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The trouble, of course, is that friction exists. Friction (and gravity) are why baseballs don’t fly forever when you throw them on Planet Earth. The economic equivalent of friction, according to Coase, is something called transaction cost. Transaction costs are anything that contribute to the cost of something being purchased other than the cost of the production. If you pay your broker a commission on a stock, that’s a transaction cost. If you invest time researching and bargaining for your new car before you buy it, that investment is a transaction cost. If you have to pay a lawyer to write up a legally binding contract so that you have clear title to the house you are buying, that’s a transaction cost. When transaction costs are high enough, they make some economic deals too costly. In response to this problem, humans created property and companies. For example, nobody would start a car company by going out and buying all the car components on the open market and then going to yet somebody else (again, on the open market) to have them assemble the cars. The costs would be prohibitive. Instead, somebody hires workers to make the parts and assemble the cars. The automobile workers don’t have the transaction cost of constantly looking for somebody to buy the parts that they are making while the factory owner doesn’t have the transaction costs of searching to find every single part and negotiate for it separately on the open market. In return for providing a steady income to all the producers, the factory owner gets to own their work product.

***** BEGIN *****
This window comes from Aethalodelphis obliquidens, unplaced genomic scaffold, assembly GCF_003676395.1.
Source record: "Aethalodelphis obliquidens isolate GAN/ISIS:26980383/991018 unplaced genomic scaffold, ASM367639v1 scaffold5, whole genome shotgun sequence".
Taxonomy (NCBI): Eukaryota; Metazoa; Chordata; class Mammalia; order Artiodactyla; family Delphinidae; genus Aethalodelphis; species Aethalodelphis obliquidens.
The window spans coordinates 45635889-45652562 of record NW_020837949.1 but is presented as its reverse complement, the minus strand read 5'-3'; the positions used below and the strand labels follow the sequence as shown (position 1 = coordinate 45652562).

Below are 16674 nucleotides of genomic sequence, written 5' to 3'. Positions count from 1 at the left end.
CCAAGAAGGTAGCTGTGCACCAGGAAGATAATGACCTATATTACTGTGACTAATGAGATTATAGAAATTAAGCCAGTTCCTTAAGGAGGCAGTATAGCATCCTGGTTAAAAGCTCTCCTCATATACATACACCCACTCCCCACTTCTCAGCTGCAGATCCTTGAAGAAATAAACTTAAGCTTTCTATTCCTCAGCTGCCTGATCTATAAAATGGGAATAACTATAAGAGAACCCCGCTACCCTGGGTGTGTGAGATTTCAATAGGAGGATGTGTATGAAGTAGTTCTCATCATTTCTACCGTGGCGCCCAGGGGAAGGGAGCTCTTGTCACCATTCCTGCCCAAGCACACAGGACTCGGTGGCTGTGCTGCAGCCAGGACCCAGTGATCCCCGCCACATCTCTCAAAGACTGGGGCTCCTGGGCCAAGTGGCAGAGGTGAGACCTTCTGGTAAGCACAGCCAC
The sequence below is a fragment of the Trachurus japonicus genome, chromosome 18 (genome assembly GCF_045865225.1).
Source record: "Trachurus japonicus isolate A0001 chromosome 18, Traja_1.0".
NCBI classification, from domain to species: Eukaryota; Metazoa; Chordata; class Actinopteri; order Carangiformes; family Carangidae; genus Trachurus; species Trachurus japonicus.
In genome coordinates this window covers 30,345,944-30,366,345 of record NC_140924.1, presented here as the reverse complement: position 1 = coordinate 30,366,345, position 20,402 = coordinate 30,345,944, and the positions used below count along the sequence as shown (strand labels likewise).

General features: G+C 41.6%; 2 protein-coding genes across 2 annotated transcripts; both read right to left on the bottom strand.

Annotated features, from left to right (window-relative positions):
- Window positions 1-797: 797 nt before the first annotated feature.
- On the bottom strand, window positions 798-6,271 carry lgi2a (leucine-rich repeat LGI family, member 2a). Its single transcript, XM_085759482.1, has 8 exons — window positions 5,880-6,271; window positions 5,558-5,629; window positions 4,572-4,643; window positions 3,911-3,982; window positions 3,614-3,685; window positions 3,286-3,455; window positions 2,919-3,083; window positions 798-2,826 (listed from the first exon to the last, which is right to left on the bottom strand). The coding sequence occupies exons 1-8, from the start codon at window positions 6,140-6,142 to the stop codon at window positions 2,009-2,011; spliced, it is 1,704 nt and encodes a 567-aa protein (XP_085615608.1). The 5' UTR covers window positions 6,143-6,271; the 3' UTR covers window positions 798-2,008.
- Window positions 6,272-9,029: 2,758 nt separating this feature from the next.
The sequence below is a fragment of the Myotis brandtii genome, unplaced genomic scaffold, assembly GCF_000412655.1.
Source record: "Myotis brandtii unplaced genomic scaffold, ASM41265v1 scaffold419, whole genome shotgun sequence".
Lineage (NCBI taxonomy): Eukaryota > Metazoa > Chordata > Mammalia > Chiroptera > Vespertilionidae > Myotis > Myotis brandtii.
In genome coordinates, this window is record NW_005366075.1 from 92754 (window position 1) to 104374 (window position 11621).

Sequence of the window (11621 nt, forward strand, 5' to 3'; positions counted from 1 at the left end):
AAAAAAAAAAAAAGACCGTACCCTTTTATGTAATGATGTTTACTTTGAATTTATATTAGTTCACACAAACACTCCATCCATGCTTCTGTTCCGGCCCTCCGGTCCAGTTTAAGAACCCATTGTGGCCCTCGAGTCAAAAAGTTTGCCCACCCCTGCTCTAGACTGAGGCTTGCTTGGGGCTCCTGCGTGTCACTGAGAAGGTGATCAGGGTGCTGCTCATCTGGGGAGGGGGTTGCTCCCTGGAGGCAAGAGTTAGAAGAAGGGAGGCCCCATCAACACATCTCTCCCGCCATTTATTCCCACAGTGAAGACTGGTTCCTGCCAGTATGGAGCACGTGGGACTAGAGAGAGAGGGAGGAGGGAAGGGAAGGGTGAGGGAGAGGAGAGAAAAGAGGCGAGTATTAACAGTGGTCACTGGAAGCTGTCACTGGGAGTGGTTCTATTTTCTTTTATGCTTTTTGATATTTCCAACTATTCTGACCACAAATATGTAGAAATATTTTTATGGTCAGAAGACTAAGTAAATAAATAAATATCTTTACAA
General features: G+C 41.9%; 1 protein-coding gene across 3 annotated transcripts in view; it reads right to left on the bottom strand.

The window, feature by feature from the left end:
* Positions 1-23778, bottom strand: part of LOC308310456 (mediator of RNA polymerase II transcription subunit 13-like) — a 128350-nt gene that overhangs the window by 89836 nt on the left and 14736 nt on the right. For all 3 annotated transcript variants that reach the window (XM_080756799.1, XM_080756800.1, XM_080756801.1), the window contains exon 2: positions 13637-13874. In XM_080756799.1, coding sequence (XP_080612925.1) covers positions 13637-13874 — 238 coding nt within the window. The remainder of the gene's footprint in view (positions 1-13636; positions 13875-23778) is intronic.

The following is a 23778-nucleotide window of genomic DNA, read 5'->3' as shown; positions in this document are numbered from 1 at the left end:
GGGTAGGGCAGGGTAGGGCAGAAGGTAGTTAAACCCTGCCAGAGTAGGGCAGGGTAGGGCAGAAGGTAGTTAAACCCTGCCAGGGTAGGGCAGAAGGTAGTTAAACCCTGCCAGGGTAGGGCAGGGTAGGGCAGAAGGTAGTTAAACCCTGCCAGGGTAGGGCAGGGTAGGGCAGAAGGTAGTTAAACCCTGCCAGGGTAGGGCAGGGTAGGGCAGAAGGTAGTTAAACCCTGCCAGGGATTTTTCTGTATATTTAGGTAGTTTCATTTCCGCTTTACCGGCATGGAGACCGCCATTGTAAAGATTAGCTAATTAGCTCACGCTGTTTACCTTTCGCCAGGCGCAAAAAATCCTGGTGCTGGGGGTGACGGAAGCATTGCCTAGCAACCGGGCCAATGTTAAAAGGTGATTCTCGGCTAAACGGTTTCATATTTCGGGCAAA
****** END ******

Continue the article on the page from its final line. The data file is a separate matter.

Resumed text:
Of course, there are costs to running a company too. Anyone who has ever worked in a large organization (or even a small one) knows that they are not exactly frictionless either. There is a cost to centralization. Managers don’t always know everything they need to know in order to make optimal decisions. According to Coase, this is the limiting factor on the size of companies. As long as the costs of a centralized organization are lower than the transaction costs on the open market, firms will grow. But as they grow, their internal inefficiencies grow with them. When the internal costs equal the market costs, the firms will reach their growth limits.